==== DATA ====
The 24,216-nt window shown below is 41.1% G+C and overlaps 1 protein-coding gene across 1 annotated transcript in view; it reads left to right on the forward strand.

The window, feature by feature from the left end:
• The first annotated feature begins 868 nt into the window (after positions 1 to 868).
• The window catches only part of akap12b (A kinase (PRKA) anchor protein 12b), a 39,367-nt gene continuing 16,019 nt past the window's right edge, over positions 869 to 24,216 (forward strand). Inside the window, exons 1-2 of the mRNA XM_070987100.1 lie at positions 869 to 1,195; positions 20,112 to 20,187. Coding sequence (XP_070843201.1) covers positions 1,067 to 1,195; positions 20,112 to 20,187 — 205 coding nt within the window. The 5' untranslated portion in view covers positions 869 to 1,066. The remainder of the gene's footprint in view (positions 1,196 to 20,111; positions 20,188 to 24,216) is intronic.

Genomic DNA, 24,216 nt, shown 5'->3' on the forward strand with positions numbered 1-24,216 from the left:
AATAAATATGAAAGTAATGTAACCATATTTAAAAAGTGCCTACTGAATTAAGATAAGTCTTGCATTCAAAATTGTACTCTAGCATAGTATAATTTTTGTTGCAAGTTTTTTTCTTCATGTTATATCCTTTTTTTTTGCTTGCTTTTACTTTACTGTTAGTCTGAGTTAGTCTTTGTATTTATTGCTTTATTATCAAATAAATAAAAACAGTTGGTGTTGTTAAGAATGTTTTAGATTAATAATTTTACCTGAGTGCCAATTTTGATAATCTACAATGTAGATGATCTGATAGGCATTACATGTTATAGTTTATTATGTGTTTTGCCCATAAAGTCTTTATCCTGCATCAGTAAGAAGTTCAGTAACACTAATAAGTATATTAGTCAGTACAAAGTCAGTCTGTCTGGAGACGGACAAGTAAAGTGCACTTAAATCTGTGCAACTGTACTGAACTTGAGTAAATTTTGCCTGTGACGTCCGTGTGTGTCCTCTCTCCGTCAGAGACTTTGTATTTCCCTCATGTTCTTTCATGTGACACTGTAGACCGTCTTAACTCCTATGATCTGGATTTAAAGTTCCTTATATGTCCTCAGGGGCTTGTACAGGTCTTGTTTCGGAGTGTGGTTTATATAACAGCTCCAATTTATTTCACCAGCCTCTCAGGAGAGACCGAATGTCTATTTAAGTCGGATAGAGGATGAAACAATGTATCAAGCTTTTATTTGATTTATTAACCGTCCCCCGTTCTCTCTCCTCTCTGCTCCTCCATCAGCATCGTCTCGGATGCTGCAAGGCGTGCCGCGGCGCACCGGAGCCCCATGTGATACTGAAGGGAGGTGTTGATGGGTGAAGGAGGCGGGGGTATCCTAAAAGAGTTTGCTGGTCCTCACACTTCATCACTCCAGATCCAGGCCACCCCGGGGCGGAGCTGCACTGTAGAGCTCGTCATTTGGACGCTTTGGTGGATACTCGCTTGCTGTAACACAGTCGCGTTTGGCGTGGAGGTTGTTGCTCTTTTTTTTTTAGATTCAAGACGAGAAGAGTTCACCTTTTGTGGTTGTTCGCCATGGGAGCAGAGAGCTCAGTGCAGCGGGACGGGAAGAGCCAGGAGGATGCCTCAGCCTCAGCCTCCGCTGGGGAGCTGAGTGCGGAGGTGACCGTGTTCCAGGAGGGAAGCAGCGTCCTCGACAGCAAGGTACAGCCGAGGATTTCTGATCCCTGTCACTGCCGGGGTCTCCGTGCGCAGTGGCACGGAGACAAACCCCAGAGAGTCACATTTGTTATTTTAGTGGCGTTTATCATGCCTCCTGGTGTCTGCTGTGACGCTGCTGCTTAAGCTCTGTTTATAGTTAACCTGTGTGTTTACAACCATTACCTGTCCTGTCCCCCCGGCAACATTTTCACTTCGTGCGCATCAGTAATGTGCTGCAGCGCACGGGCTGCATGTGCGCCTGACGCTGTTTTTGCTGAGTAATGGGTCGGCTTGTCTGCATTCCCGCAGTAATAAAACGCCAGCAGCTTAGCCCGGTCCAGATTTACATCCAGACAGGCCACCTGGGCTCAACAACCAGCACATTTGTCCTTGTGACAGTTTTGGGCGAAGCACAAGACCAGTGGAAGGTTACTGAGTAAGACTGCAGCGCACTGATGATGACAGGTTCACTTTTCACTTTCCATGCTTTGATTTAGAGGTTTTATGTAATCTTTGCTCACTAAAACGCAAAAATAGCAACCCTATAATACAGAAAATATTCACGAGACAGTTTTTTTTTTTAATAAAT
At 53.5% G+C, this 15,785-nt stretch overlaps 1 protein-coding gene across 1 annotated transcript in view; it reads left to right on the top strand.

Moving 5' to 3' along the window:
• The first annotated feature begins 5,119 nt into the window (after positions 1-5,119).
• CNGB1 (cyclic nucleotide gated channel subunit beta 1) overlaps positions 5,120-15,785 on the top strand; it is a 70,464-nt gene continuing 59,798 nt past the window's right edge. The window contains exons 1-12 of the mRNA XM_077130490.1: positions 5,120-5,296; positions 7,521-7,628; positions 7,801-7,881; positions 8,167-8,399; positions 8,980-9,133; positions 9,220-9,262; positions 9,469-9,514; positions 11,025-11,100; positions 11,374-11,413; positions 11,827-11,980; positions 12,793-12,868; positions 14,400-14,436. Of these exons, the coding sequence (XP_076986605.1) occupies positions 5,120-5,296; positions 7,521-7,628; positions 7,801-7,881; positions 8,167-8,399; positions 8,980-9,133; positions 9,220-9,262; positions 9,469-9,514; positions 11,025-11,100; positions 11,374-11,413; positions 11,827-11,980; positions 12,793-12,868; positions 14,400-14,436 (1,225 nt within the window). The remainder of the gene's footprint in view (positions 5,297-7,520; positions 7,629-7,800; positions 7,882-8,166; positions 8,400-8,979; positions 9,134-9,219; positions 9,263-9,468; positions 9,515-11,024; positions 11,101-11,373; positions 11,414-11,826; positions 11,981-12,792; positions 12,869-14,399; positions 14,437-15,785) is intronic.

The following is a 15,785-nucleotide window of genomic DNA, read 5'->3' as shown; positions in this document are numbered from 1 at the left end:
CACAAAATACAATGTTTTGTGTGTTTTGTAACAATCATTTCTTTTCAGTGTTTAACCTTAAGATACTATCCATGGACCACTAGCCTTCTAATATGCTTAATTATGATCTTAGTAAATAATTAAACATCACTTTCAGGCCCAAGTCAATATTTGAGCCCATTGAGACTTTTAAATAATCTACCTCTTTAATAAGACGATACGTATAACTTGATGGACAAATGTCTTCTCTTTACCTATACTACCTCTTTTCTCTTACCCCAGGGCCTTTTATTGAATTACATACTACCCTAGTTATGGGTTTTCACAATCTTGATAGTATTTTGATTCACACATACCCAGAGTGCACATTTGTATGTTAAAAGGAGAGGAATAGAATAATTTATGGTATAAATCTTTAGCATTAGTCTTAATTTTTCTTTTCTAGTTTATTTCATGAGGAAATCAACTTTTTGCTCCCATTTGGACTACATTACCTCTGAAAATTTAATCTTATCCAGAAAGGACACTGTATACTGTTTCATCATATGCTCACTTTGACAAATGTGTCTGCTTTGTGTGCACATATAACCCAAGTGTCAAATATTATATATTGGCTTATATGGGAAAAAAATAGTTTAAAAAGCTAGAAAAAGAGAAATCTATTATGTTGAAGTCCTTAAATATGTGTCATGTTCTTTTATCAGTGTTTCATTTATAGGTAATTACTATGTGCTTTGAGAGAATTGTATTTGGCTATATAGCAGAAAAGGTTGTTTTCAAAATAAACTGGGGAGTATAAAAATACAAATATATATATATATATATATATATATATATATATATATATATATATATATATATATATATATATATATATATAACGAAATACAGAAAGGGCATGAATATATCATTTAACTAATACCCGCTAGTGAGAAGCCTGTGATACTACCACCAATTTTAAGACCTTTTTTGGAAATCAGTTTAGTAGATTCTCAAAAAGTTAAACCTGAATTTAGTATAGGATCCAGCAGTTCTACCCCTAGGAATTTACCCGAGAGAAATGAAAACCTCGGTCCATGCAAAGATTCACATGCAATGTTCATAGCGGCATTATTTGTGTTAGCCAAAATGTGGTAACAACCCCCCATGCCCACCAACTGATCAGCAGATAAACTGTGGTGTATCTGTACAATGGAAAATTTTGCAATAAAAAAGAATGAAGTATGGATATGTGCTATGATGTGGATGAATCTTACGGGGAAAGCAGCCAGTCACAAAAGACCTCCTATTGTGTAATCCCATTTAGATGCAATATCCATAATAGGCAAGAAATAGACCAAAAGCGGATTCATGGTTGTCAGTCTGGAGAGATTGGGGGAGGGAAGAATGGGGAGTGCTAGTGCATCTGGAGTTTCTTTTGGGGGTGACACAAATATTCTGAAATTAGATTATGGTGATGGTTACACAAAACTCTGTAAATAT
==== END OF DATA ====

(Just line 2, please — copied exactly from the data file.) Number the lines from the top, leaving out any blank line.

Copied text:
The window, feature by feature from the left end: